When the original Cloverfield came out in 2008, it took some doing to figure out where the film got its title. Most just assumed Cloverfield was the name given to the giant monster since it was the movie’s focus and it was never named at any point in the film, but if you either pay really close attention or do a little research, you find that Cloverfield refers to the military operation intended to put a stop to the monster’s rampage. I mention this because if you are going in to 10 Cloverfield Lane expecting a sequel to the first movie, you’re not getting it, not directly anyway. The title does give away that it’s a sequel in spirit, however.
10 Cloverfield Lane focuses on Michelle (Mary Elizabeth Winstead) a young woman who, after a serious car accident, wakes up chained to a wall in a bare concrete room with no windows. It doesn’t take long before Howard (John Goodman) drops in to check on her and let her know that he saved her not only from the car accident, but also from an armageddon of indeterminate origin that has made it impossible to leave the underground bunker Howard is now keeping Michelle locked away in. The third character of importance is Emmett, played by John Gallagher Jr., who more or less forced his way into the underground bunker when things above ground started falling apart, confirming Howard’s story to Michelle.
John Goodman as Howard is, probably to no one’s surprise, the highlight of the film. All the tension in 10 Cloverfield Lane really rests almost entirely on his performance, and he does not disappoint. In Howard we have a man who seems nearly unhinged, but not quite, who seems like a person you really don’t want to be stuck locked away in, essentially, a cell with, with no means of escape. But, he also definitely seems to know how to survive, he has planned ahead, and who seems genuine not only about what has happened to the outside world, but also in his desire to keep himself and his charges safe.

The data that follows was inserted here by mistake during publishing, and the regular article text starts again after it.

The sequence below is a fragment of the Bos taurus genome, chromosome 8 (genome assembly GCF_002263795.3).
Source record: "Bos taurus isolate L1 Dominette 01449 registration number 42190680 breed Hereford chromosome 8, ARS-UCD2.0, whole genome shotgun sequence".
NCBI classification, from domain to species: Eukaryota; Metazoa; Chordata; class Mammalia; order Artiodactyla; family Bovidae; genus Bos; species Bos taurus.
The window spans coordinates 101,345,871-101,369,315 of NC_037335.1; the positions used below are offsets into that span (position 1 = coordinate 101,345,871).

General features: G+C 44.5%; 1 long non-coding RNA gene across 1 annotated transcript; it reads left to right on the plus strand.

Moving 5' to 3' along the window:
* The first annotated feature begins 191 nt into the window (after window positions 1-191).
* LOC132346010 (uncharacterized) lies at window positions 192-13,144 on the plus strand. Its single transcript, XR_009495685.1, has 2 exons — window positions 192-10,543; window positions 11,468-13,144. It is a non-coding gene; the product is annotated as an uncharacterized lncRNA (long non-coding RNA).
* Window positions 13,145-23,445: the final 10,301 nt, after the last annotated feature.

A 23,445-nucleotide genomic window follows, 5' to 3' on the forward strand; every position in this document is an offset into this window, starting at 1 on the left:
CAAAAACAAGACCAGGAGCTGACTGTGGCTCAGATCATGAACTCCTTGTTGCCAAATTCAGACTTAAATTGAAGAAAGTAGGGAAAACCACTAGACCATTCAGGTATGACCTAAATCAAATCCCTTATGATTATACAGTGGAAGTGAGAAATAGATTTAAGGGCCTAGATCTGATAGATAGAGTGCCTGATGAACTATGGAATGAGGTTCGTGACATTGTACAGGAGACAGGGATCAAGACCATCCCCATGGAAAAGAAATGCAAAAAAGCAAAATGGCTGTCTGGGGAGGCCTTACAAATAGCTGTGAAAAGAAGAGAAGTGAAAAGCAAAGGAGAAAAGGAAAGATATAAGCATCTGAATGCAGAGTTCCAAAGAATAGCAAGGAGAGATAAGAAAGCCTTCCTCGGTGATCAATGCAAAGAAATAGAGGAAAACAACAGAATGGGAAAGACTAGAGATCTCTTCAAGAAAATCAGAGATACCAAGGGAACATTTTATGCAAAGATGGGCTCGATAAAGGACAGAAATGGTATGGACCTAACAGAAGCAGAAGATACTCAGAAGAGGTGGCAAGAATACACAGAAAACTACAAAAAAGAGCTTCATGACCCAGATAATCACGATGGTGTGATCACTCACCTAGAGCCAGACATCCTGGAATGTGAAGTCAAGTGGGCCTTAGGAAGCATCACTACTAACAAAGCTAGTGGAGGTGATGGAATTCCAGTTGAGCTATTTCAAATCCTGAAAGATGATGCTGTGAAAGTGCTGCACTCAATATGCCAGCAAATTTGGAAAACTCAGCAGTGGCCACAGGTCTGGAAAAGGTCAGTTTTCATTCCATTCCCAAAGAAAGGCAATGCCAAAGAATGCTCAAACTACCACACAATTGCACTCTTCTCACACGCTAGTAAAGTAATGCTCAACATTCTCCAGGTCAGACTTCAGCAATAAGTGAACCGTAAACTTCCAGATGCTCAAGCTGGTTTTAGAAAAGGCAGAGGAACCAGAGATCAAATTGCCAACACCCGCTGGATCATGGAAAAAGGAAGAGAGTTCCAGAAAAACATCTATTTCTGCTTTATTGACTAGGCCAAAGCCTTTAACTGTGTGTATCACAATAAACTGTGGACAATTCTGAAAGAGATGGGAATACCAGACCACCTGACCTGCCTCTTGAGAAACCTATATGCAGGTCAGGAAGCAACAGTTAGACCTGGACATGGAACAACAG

The other two characters and performances, unfortunately, are nowhere near as nuanced as Goodman’s. Michelle is not quite your typical damsel in distress, as we can see on quite a few occasions that she’s very intelligent and is one hell of an improviser, but aside from that we really don’t have much of anything to really grab onto or emphathize with. Emmett has even less going for him, as he seems there only to provide exposition, a little humor, and gives a sane character to balance out Howard. Sane in this case, however, adds up to milquetoast.
If 10 Cloverfield Lane had been an hour long television episode in a Black Mirror/Twilight Zone style show, it would have been an incredible and truly memorable story. The times when the film racks up the tension in the underground bunker are truly gripping. The film does an excellent job at letting us know just enough to know there is true danger both underground and outside, but not enough to know how much nor which is more dangerous. However, the film has quite a few slow spots obviously meant to just fill a bit of running time, and the film’s finale takes a complete tonal turn that does not work at all. 10 Cloverfield Lane may honestly have been a better film had it been made for the small instead of the big screen and had rougly half of its running time cut to make for a more taught and consistent story.
10 Cloverfield Lane has its moments, quite a few good ones, in fact, and John Goodman gives quite an intense performance. But due to two bland lead characters, way too much filler in the script, and a completely whackadoodle ending, I can not recommend seeing this one in the theaters. Wait for streaming video, there’s nothing here that needs to be seen on the big screen and there are long stretches where you’ll want to multitask while waiting for something good to happen.
Rating: 4.8 out of 10